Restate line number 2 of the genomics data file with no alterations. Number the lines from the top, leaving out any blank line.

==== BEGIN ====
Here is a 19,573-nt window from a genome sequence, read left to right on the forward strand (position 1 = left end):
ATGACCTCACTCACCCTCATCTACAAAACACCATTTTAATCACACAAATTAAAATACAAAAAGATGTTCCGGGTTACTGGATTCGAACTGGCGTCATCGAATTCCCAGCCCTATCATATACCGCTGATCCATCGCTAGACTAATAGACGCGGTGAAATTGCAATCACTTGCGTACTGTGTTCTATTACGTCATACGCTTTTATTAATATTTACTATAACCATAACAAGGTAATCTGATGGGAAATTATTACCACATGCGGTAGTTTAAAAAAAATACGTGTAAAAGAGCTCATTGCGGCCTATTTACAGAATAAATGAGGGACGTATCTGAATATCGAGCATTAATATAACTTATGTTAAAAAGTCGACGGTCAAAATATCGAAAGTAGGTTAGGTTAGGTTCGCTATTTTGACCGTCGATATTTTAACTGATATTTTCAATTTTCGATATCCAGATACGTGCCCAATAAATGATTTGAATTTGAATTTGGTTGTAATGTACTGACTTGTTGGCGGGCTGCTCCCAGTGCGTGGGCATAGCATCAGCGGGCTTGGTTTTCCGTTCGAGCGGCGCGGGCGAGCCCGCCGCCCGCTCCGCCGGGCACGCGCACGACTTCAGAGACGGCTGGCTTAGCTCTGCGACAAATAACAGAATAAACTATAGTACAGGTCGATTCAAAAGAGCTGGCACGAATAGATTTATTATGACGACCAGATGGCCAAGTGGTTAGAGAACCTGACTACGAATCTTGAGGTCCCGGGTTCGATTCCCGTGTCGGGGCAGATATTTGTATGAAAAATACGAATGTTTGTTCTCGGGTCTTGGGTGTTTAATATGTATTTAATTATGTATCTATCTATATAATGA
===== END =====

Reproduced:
ATGACCTCACTCACCCTCATCTACAAAACACCATTTTAATCACACAAATTAAAATACAAAAAGATGTTCCGGGTTACTGGATTCGAACTGGCGTCATCGAATTCCCAGCCCTATCATATACCGCTGATCCATCGCTAGACTAATAGACGCGGTGAAATTGCAATCACTTGCGTACTGTGTTCTATTACGTCATACGCTTTTATTAATATTTACTATAACCATAACAAGGTAATCTGATGGGAAATTATTACCACATGCGGTAGTTTAAAAAAAATACGTGTAAAAGAGCTCATTGCGGCCTATTTACAGAATAAATGAGGGACGTATCTGAATATCGAGCATTAATATAACTTATGTTAAAAAGTCGACGGTCAAAATATCGAAAGTAGGTTAGGTTAGGTTCGCTATTTTGACCGTCGATATTTTAACTGATATTTTCAATTTTCGATATCCAGATACGTGCCCAATAAATGATTTGAATTTGAATTTGGTTGTAATGTACTGACTTGTTGGCGGGCTGCTCCCAGTGCGTGGGCATAGCATCAGCGGGCTTGGTTTTCCGTTCGAGCGGCGCGGGCGAGCCCGCCGCCCGCTCCGCCGGGCACGCGCACGACTTCAGAGACGGCTGGCTTAGCTCTGCGACAAATAACAGAATAAACTATAGTACAGGTCGATTCAAAAGAGCTGGCACGAATAGATTTATTATGACGACCAGATGGCCAAGTGGTTAGAGAACCTGACTACGAATCTTGAGGTCCCGGGTTCGATTCCCGTGTCGGGGCAGATATTTGTATGAAAAATACGAATGTTTGTTCTCGGGTCTTGGGTGTTTAATATGTATTTAATTATGTATCTATCTATATAATGA